Handcuffed firefighter sues California Highway Patrol


“This isn't what I expected to do on my daughter's fifth birthday today, but I'm glad I made the decision to stand up for this,” said Chula Vista firefighter Jake Gregoire.
A sometimes uncomfortable Jake Gregoire, standing with his attorney Dan Gilleon, told us he was a reluctant plaintiff. But he added not only was he humiliated back in February, he was kept from doing his job as a first responder by, of all people, another first responder.
“I was given the order once again get 'in your truck and go back to station'…'I can't leave, I guess you'll have to arrest me.'”
It was as bizarre an incident between people in uniform as anyone can remember. February 4th, the 805 near Telegraph Canyon Road. A serious roll-over accident. Chula Vista firefighters treating patients when, according to Gregoire, CHP officers Sergio Flores repeatedly ordered the firefighter to take an engine parked in a traffic lane back to the station. Gregoire says the final order came as he was lowering a gurney for one of the injured. 
As part of their training, first responders – including the CHP – are taught to park their vehicles in a way to protect themselves and the other people at the scene. When Gregoire says he told Flores he was needed for the patients, Flores handcuffed him. 
“I asked him are you prepared to take care of these two patients? He said, without thinking, 'those people are not my problem.'”
What's more, Flores, according to Gregoire, put the firefighter in harms' way next to traffic when searching him, then tightened the handcuffs when Gregoire asked Flores to loosen them because his arms were tingling. Interestingly, Gregoire says he doesn't want any money; he just wants a policy change, for this can no longer be allowed to continue.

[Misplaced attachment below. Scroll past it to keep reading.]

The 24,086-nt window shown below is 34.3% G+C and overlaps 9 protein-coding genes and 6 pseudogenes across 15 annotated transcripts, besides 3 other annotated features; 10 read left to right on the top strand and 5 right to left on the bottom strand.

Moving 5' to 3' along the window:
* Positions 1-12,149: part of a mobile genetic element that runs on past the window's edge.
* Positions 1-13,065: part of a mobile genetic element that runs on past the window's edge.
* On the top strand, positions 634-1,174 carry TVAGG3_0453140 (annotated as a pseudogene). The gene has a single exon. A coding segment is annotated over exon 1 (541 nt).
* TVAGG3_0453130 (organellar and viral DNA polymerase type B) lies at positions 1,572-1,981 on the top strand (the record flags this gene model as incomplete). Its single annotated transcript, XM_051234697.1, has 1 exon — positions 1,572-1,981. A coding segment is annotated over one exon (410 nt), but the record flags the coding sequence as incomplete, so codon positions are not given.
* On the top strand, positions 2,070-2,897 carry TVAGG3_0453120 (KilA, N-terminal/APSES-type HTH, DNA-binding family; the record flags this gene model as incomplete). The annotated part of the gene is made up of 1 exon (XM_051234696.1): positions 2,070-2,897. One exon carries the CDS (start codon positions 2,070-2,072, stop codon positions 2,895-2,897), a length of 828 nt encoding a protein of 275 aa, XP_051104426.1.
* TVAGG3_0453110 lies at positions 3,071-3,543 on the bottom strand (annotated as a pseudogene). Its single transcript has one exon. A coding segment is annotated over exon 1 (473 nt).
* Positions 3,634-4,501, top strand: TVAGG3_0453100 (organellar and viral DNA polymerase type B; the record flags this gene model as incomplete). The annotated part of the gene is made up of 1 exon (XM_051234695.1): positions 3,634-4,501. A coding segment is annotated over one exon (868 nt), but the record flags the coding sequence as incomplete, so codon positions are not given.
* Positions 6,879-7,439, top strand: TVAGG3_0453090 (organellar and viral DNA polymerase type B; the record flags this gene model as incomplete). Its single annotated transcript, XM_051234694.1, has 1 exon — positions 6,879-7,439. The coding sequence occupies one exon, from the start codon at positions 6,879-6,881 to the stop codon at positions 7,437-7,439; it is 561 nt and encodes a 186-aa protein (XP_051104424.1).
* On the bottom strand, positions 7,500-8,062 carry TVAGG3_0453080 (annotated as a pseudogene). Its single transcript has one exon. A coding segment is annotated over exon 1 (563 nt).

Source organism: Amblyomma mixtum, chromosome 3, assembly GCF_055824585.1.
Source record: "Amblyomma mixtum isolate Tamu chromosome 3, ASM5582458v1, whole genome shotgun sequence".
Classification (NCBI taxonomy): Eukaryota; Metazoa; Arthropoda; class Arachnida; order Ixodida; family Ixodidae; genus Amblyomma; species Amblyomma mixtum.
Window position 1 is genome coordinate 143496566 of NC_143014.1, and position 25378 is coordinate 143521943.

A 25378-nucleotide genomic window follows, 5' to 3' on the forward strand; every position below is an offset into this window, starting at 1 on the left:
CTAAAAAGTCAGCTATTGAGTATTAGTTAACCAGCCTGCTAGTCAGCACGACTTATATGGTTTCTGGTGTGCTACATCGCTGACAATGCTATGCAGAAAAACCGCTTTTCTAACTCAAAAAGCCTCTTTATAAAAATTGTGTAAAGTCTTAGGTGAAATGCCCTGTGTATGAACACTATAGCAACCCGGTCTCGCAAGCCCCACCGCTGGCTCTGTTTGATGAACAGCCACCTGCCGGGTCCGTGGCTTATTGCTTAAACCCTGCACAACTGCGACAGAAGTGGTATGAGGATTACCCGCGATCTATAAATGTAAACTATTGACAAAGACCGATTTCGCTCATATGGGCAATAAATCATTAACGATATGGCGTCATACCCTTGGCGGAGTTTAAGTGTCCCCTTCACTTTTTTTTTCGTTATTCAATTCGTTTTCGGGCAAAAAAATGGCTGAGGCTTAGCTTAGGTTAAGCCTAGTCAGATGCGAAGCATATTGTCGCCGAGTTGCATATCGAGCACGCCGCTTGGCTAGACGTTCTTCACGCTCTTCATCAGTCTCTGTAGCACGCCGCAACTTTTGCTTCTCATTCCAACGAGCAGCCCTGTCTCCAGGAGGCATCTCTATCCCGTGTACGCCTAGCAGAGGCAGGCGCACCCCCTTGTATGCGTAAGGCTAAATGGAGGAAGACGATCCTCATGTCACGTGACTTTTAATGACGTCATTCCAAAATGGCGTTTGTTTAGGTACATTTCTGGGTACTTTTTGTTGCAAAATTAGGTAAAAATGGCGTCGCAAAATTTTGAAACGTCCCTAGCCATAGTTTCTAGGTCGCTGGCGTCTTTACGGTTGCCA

In fact, Gilleon says it's more of a training issue because of the penal code is clear: firefighters, not the CHP, are in control of an accident scene where people are injured, because it's the firefighters who are treating the patients – not the CHP.
“These firefighters' jobs are being obstructed by CHP thinking it's taking control of a scene, when they don't have command because they don't have the resources to take command of a scene where people are injured,” said Gilleon.
But given, says Gilleon, this isn't the first time there's been conflict at an accident scene between the CHP and firefighters; he adds this isn't the first issue involving Flores; Gilleon says the only way to get the CHP's attention may be through monetary damages. Gilleon also says higher-ups on both sides seem to be trying to sweep the incident under the rug. The CHP declined comment, saying the issue is not under litigation.


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